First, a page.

Blind Wine #2 - The nose has a touch of sweetness right off the bat, blueberry/blackberryish with a spicy whiff of alcohol, and the flavors mirror this. Simple, cheap, but tasty. Again California, but a price range of $10 to $12 I'm guessing.
Blind Wine #3 - Bold nose of black-currant with hints of olive weaving through, leaning towards full-bodied, but this wine was all elegance. Fine supple tannins, pure complex flavors, and a lingering, weightless finish. Delicious! The group pretty much all agreed that this was Washington and I gave it a price tag of around $20-$25.
Blind Wine #4 - Initial reticent nose, but with some agressive aeration a bit of dark fruit overtones appeared and soon after some notes of mint as well. Big rough hewn body, this one took a swing at my palate with big meaty fistlike tannins, the fruit was a bit punchy as well. But after 20-30 minutes this guy calmed down and showed a bit of his debonair side, big and brawny yes, but not entirely inelegant. California, $20(ish).
Blind Wine #5 - The nose has a nice perfume right off the bat, bright red fruits, followed up by a whiff of oak and chocolate. Strong oak flavors wrapping up rich dark fruit on the palate, but well balanced and a long finish with a nice bite fro the tannins. I waffled on this one, but in comparison to the others I felt this was the second Washington state wine and pegged in around $25.
Wine #1 was Gordon Bros Cabernet 2001 from the Columbia Valley, we were all way off here, though who could blame us, none of that trademark elegance that Washington wines are known for, just an overblown mess purchased for $18.99 several years ago.(I was especially disappointed here not only because this was the wine that I brought, but I've had much better wine from Gordon Bros. in the past. Much Better.) Ray's Station Cabernet 2005 coming from Sonoma and Napa California was #2, available for generally between $10 and $15. The wine we all pegged as Washington was indeed from the Columbia Valley, it was Barnard Griffin Cabernet 2006, purchased for around $25 and an excellent example of Wasington State Cabernet. Wine #4 was Calistoga Cellars Napa Valley Cabernet 2002, purchased for approx $30. The Final wine was Louis Martini Napa Valley Cabernet 2005 picked up for about $20.
All in all, the wines were generally representative of their origins and in most cases offered excellent value.
Wednesday, May 7, 2008
Bollig-Lehnert is located in Trittenheim along the Mosel River, most well known, if not the best of German wine growing regions. The estates wines are imported by Derek Vinnicombe through WineSellers Ltd. The Apotheke vineyard near Trittenheim is a highly regarded vineyard site and the steep slopes and preponderance of blue slate make for great growing conditions for Riesling. This 2005 spätlese is a livewire, racy, crisp, with steely minerality, and a good core of green apple, apricot and melon fruit. The nose is mostly melon and apple blossoms. Sweetness is restrained and well balanced by the zippy acidity, all in all a great value at the $20ish that I acquired it for.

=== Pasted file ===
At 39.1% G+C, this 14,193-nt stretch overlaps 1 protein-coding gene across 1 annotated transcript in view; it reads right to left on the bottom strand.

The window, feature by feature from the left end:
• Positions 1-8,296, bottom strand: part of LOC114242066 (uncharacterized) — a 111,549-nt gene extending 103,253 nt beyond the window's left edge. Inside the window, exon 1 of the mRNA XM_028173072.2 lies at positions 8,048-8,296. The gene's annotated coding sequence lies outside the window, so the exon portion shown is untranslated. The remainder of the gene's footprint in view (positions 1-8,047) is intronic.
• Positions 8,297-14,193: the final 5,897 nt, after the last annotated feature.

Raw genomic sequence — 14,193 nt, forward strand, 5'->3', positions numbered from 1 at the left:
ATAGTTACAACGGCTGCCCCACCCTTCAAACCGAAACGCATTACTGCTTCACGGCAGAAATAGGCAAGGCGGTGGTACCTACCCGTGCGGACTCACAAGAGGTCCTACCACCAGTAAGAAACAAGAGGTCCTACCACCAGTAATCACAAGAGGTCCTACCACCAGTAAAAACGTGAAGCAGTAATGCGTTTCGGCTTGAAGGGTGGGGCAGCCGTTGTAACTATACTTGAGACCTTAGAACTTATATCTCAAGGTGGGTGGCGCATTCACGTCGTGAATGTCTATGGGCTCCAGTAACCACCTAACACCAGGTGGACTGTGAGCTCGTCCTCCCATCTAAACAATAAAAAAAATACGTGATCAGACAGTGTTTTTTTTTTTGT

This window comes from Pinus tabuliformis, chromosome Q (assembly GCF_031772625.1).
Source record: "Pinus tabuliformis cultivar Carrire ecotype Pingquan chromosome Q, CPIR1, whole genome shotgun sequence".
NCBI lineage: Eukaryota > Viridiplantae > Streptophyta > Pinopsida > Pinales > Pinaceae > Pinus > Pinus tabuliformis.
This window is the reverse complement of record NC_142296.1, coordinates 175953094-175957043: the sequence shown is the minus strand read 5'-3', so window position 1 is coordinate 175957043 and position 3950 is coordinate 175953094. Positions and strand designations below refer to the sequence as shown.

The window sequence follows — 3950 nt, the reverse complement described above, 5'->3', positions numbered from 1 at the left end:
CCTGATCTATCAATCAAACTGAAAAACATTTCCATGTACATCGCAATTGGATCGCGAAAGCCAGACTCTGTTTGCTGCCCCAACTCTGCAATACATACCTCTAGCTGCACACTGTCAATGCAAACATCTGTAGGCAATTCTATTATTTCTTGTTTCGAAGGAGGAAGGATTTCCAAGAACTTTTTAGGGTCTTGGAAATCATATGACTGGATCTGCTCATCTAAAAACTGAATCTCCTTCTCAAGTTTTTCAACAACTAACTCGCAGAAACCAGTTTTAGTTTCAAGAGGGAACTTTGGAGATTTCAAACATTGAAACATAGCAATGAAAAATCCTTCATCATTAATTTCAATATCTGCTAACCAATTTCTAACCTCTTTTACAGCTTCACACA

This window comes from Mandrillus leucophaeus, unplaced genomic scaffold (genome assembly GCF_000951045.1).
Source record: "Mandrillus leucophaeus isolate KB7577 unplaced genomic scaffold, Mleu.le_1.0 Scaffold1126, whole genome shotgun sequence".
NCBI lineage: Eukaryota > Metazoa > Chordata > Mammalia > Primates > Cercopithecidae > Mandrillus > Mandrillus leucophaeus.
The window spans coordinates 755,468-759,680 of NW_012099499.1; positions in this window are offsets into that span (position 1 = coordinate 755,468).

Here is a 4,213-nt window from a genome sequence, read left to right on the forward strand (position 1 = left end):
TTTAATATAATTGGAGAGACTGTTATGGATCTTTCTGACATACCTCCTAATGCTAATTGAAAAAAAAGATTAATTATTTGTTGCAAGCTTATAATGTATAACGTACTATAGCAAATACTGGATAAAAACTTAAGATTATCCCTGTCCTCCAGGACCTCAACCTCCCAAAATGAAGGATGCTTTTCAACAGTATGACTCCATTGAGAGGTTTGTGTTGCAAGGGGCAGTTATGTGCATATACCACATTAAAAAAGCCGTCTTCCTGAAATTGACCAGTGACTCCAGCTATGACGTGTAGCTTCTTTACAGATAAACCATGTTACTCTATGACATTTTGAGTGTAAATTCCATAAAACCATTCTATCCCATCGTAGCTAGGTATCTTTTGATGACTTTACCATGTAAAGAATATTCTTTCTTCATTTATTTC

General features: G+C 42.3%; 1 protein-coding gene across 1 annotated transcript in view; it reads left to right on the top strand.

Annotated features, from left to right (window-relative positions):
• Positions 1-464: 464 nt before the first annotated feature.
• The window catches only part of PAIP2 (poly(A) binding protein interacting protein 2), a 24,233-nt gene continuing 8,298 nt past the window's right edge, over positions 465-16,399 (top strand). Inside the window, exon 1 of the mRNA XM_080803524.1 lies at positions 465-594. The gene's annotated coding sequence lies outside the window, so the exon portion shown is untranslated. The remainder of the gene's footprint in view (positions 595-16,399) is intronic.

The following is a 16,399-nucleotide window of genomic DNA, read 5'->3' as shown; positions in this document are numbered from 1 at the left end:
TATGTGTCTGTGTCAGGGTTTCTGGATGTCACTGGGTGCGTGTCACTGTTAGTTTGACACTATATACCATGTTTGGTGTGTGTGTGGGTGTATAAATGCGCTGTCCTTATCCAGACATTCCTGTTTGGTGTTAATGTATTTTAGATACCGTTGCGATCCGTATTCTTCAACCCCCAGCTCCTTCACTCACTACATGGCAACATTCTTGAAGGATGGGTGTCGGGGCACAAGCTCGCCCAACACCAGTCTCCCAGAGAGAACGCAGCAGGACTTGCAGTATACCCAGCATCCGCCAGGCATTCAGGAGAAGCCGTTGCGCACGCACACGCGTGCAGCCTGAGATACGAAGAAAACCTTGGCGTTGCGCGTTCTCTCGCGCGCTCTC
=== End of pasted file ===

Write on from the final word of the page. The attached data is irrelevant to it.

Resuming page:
See my post on the Weingut Baumann 1975 for my thoughts on a German Riesling with more than a few years under the belt.
Friday, May 2, 2008
This past Tuesday I had the oppurtunity to taste through a selection of wines from past and present vintages along with Thierry Gardinier. Beginning with the 1996, we then tasted through a selection of vintages culminating with barrel samples of the 2006, 2007, and an early preview of a new project beginning with the 2007 vintage called Feu aux Roses.
Chateau Phelan-Ségur Saint-Estèphe 1996 - This was a very sexy wine...., perfumed, elegant, voluptous, silky. Immensely enjoyable, it is a wonderful thing to taste great
Chateau Phelan-Ségur Saint-Estèphe 2000 - From the "big" vintage, this one was a little quixotic, rich, full mouthfeel, some dark fruit flavors up front but not any more forthcoming than that. A bit dead and disappointing. Nothing off, just nothing on either, I suppose it could have been a bad bottle?
Chateau Phelan-Ségur Saint-Estèphe 2004 - Back on form with a much overlooked vintage, the '04 is fresh and vibrant, with primary flavors of cassis, cherry, and cedar underpinned with crisp acidity and fine minerality. Look for this to evolve well over the next 5 years or so and develop into a fabulous drink.